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How To Choose The Right Bento Box For Lunch


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Before you start putting together fun lunches for your kids with a Japanese style you have to pick the right box.  Here is an overview of what is available:

What’s Your Style? Although the concept of bento is Japanese, just about anything can be used as a bento box, as long as it’s easily washable, and relatively watertight.

If you prefer as compact a lunch as possible, try stackable containers that fit tightly together (try Black and Blum Lunch Pot, or rubber banding smaller sized Lock & Lock plastic containers).

If you don’t like the idea of your food being tightly packed and pressed up against one another, you may like a partitioned box. Laptop Lunches make excellent first bento boxes for beginners, and have removable containers within the larger one for easy washing and storage. If you’re looking for versatility, perhaps a collection of free form containers (Ikea 365+ series containers have heat vents, if lunches should be heated, and Rubbermaid containers are inexpensive and durable) that can be broken up with silicone baking cups is a better option.

Concerned about BPA? BPA is a chemical sometimes found in plastic products. Studies have proven that BPA may have negative side-effects. It might surprise you to know that Japan voluntarily began reducing their use of BPA-containing plastics in prepared canned foods ten years before the United States even acknowledged the issue. Any Japanese made bento box from a reputable manufacturer is probably pretty safe as a result. However, there are other options if you want to be extra careful.

Stainless steel bento boxes are available (try Lunch Bots or traditional Indian-style tiffin containers) which are extremely durable, green, mostly kasherable, and dishwasher safe, but not microwavable. You can also try glass containers (Kinetic Glass Lock, Rubbermaid Premiere, and Lock & Lock Glass Euro Lunch Box Set) with snap-on lids, which are microwave safe.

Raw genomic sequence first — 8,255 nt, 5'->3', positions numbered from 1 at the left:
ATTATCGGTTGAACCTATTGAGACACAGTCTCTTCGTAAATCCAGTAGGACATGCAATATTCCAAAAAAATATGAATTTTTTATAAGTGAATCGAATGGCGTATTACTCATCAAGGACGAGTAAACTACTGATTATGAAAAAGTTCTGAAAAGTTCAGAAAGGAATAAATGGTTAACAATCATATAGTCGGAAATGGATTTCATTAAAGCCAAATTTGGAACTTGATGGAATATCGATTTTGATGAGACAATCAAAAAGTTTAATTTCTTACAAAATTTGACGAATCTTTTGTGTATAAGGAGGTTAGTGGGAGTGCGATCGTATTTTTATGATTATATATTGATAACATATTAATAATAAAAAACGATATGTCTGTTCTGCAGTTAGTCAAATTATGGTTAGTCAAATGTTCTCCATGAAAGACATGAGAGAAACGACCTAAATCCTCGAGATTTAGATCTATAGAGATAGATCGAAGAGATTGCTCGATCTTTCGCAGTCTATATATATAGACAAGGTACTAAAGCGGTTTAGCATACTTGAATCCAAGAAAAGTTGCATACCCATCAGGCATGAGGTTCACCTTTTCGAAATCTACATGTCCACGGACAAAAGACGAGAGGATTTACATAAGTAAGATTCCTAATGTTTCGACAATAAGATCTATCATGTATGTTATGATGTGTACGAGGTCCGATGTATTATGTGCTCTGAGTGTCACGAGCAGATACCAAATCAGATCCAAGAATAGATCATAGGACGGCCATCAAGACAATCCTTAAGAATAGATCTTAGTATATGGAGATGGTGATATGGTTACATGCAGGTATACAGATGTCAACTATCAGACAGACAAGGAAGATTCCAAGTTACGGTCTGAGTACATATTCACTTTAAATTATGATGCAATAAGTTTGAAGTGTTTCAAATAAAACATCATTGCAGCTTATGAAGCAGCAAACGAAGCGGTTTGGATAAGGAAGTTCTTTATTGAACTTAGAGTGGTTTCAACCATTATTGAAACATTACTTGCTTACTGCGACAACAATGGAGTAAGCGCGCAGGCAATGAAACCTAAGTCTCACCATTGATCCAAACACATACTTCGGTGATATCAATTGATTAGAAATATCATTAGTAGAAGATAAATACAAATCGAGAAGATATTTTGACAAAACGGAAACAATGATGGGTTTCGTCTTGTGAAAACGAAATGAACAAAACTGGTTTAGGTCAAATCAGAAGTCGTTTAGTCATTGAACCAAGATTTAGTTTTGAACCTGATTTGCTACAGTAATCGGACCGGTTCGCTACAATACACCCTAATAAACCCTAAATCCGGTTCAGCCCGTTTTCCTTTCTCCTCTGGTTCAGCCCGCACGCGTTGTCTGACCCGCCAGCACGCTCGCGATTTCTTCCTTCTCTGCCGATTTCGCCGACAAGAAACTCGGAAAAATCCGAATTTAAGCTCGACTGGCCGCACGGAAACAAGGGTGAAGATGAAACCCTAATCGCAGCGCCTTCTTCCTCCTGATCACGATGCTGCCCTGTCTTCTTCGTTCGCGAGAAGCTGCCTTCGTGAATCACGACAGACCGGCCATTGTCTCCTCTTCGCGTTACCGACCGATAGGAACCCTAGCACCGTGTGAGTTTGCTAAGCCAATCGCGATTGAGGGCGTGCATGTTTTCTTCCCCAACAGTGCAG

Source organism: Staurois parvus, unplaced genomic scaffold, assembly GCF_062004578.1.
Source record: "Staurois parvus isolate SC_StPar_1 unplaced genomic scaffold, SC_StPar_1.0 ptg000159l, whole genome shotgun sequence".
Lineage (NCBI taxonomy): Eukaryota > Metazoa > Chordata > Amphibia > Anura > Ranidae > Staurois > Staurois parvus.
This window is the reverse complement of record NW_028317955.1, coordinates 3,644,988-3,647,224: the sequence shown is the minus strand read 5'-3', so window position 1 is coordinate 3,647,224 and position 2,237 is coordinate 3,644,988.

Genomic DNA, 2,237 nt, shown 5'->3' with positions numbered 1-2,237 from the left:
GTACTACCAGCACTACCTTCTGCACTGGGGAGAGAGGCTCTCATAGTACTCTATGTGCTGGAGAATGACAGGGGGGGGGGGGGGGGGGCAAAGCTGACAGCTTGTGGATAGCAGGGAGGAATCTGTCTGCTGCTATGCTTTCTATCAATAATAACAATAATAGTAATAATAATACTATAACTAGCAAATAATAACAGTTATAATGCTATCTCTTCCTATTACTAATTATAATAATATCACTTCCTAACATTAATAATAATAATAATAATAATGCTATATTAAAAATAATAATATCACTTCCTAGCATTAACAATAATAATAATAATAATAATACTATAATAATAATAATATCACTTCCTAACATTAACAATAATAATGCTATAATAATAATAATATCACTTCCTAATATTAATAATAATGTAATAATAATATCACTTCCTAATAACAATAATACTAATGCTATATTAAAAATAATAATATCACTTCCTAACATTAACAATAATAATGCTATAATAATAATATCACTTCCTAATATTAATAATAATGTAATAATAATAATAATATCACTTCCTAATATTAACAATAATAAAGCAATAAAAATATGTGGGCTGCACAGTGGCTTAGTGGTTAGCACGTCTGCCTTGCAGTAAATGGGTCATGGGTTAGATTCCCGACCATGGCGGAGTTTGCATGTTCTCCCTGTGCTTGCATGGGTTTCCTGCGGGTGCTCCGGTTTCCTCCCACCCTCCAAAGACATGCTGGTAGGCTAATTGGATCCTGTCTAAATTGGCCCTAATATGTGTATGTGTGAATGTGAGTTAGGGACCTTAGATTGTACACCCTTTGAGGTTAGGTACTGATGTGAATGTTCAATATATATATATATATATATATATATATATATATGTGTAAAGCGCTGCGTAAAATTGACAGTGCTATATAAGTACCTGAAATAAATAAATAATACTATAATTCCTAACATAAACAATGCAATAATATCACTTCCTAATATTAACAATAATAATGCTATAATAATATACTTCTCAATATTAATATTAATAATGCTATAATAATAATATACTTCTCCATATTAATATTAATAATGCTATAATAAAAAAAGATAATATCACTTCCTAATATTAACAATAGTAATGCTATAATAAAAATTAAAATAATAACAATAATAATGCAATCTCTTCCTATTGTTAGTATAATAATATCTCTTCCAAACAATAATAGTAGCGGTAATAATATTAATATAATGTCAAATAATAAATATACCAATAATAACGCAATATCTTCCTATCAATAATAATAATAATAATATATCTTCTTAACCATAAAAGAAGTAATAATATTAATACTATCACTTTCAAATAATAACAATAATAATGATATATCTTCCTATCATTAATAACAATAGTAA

Of course, the bento boxes from Japan exude a certain charm, and are always popular with children. These lunch boxes, although very well made and suited for the purpose, are a little more expensive, but easily found online.

Now that you picked your box, you can have even more fun!!

Silicone baking cups come in a variety of different colors, are dishwasher and microwave safe, and add a nice punch of color when needed.
How to use them: Use these cups to separate dry items from wetter items, such as nuts from pasta.

Cookie cutters and Bread stamps

From mini-sized to extra-large, cookie cutters are key in a bento maker’s arsenal, and not for cookies!
How to use them: use smaller cutters to cut carrot coins into fun shapes, make decorative cut-outs in cheese, deli meats, and vegetables. Use larger cutters on sandwich bread for fun and interesting sandwiches.

These plastic stamps may resemble something from your child’s Play-Doh set (which, by the way, you can use for this purpose very successfully), but they do a great job of making a sandwich look much more inviting. After making the sandwich, place the stamp in the desired place and press it into the bread, using moderate pressure.

Egg molds

Perhaps one of the oddest things to find in a Japanese bento lunch is a very precisely shaped hard-boiled egg. Egg molds are fairly inexpensive and are available in a variety of different shapes. Place a warm, peeled boiled egg into the egg mold and close it up, following the manufacturer’s instructions.

Onigiri molds

Onigiri, or, Japanese rice balls are sushi rice shaped into triangular cakes and stuffed with a variety of different ingredients. Traditionally, these ingredients can be seaweed, pickled plums or ground meat, but you can use just about anything that suits your taste.
Try berries, tuna, chopped stir-fried vegetables, or even cheese. After seasoning hot rice with a little salt, tightly pack the rice into the mold so it fills the mold half way. Add a small spoonful of filling, and fill the rest of the mold with rice. Pack the rice together with the other side of the mold, and push the rice ball out.

Okay, time to get creative with School lunches (or work lunches), what are you packing for your kids?


As seen in Joy of Kosher with Jamie Geller Magazine Fall 2013 – Subscribe Now.

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About Allaya Fleischer


Born in Bangkok, Thailand, Allaya is a kosher chef and food writer specializing in Pan-Asian, and Asian fusion cuisines, who draws from her experiences living and traveling internationally, as well as the diverse friendships she's made throughout the years.  She is also an avid baker of artisan-style bread from around the world. Read Allaya's blog - I speak food  Allaya is a frequent contributer to Bitayavon Magazine, as well as other printed and electronic publications.

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